And now here it is.

One odd aspect of growing older is that everything has a story. Those trees, of course. The stocking that was hung above the heating unit with care was a gift from my sister about fifteen years ago that has been packed away. The bowls the lights are in used to be my mother’s. The table used to belong to an aunt, got handed down to my brother, and now it, too, is here. The red wreath started out as a hatband and will again become a hatband in another week or so.

Every ornament has a story, too. Quite frankly, I had no idea I had so many ornaments — I haven’t had a tree for decades. I put up my father’s tree for him but decorated it with the cute felt nativity set I’d made for my mother when I was young. (It seems to have disappeared. I know she gave it back to me before she died, which is why I had it to use for my father’s tree, but I must have gotten rid of it during one of my storage unit cleansings.) I did recently buy some ornaments from an artist friend — the arabesque (onion shaped) ones — but mostly what I have are things I was gifted. A couple of things I found in with my ornaments, I don’t remember ever seeing before.

It might sound as if I get too attached to things, but if you knew how much stuff that I liked that I’ve gotten rid of over the years, you’d see that some things attach themselves to me, and those are the things I still have.

In this case, it’s good I have the stuff. I mean, first Winter Solstice/Light Festival/Christmas in my new house? Of course, I’ll decorate!!

Besides, it makes the long dark nights on the eastern edge of the time zone a bit brighter.


Pat Bertram is the author of Grief: The Inside Story – A Guide to Surviving the Loss of a Loved One. “Grief: The Inside Story is perfect and that is not hyperbole! It is exactly what folk who are grieving need to read.” –Leesa Healy, RN, GDAS GDAT, Emotional/Mental Health Therapist & Educator.



My Life as Told by a Set of Dishes

My Christmas presents the year I was in sixth grade were a used Featherlight sewing machine that my father bought from someone he’d recently met, a set of Melmac dishes that had been a giveaway at Safeway (one piece each week with a purchase), and a new school uniform.

I was pleased with these gifts, even the uniform. My uniforms were the only clothing that was ever bought specifically for me; generally, I wore hand-me-downs from a tiny cousin. (And boy, did having the seams let out to the maximum give me a bad body image at an age when most girls were barely aware of their bodies!)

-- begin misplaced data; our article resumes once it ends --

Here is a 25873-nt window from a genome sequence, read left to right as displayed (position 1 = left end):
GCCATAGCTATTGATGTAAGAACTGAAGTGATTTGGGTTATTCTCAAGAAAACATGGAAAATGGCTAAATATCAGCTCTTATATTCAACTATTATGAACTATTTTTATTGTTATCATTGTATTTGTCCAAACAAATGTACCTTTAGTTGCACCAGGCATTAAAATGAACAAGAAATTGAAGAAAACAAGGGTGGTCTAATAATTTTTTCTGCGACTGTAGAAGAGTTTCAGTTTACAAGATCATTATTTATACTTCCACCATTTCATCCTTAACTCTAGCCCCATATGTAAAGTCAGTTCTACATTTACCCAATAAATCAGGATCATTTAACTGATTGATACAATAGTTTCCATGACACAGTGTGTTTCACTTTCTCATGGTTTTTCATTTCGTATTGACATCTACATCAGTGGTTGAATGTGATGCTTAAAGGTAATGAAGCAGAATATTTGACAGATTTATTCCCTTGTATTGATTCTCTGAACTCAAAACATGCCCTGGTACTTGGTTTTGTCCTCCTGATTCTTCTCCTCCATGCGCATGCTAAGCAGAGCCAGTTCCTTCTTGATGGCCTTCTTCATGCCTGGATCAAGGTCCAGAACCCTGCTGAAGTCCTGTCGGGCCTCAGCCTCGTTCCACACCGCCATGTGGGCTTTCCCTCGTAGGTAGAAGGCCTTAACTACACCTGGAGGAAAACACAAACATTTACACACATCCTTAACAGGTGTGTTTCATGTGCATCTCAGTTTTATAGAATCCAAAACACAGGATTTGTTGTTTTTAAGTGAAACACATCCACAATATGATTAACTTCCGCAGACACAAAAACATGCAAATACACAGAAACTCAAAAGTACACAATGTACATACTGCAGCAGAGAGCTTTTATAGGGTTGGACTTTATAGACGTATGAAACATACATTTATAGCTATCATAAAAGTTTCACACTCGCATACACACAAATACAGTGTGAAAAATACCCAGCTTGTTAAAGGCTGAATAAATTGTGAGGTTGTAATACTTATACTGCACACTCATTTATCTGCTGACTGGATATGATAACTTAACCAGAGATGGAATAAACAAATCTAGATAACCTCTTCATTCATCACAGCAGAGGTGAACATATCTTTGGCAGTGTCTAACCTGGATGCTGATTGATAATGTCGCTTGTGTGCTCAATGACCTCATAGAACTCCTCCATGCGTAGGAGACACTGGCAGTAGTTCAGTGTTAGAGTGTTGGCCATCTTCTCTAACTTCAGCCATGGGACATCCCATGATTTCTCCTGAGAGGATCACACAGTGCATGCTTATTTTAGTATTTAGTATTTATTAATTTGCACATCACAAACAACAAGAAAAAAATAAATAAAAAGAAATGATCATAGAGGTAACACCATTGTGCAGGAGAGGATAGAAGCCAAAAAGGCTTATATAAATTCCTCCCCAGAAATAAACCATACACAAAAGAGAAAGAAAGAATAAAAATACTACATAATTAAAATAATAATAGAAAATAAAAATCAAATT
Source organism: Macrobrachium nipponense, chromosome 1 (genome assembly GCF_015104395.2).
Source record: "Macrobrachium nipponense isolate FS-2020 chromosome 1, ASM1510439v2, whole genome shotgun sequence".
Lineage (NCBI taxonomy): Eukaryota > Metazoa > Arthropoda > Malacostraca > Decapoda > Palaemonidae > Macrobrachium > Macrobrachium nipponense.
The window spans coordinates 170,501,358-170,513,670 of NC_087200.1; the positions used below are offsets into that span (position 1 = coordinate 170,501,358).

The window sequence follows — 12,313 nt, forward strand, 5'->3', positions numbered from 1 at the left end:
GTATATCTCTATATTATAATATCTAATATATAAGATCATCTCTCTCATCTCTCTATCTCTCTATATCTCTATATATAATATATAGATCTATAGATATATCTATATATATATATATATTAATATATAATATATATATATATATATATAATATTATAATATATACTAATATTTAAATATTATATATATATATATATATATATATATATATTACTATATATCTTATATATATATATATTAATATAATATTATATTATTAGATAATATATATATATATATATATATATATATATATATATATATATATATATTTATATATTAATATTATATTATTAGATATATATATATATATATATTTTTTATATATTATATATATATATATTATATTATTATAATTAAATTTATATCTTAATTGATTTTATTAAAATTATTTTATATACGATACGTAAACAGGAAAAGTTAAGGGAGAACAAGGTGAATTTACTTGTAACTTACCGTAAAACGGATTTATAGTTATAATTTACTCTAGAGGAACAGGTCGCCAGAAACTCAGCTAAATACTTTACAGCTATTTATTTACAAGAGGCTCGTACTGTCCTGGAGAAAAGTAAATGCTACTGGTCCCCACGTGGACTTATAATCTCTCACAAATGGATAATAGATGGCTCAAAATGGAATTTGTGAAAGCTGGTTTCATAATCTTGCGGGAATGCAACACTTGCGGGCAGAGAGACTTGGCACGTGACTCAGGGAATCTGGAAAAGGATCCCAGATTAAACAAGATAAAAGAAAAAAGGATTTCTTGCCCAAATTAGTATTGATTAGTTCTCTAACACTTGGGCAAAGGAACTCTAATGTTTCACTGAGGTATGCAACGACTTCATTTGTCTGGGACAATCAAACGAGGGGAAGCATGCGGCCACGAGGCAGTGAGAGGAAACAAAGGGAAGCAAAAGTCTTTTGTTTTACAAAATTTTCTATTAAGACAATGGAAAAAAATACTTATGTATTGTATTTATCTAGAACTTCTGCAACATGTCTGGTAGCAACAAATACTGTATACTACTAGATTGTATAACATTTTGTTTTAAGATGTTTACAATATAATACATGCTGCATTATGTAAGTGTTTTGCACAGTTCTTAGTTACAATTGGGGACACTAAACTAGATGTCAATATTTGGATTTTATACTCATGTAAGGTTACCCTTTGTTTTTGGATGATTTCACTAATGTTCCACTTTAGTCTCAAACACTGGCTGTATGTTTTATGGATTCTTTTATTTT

Back at school, when kids asked me what I got for Christmas, I told them. All day, I could see kids huddled together, glancing at me, and I could hear their tittering. As often happened during those years, I had no idea what I did to make myself a figure of fun. One day, though, a friend came to the house, and with a snicker, she asked to see my gifts.

The snickering stopped when she saw the real sewing machine and the grown-up set of dishes. Apparently, she along with all my classmates thought I got a toy sewing machine and a child’s set of dishes, and they’d been making fun of my childishness.

After that, they still gave me the cold shoulder, which taught me that people blame the victim when they have erred. Apparently, too, being given toys at the advanced age of eleven was infantile, but being given grown-up stuff was plain weird.

I kept the sewing machine until after Jeff died, but I couldn’t keep all three of my sewing machines — my Featherweight, an additional Featherweight that had been handed down to me, and the Pfaff that I had bought in my early twenties when I managed a fabric store. Selling those two Featherweights cheap was a mistake — it turns out they were worth 50 times what I sold them for, and even worse, the Pfaff is so heavy, now that I am getting older, I can barely lift it. (It is solid metal, and I mean SOLID.)

As for the set of dishes, I still have them. They were a source of contention that last year of Jeff’s life. As he pulled away from me, I pulled away from the hurt of his pulling away, and I did not want him to use my plates. The Melmac plates are a nice size, so we used them even more than the Corelle dishes we purchased together since the Corelle plates were too big. But that year, I got concerned about knife gouges and food stains, so I asked him not to use them. But he still did. He liked using things in rotation, so I put Melmac plates at the bottom of the stack. He still used them.

It seems silly now all the emotion I invested in protecting those silly plates. I felt guilty, too, at my selfishness. It took me years to realize the symbolism. I couldn’t protect him, couldn’t protect myself from the pain I was going through at the time, couldn’t protect myself from the grief I would feel after he was gone, but I could protect those plates! But I couldn’t even do that. He simply did not understand what I’d asked of him, and if he did understand, he didn’t remember. Now I know that the cancer that had spread to his brain caused the problem, but at the time, I thought he was being . . . I don’t know . . . inconsiderate, maybe. I don’t use the dishes much any more. Perhaps I’m still protecting them. Or me.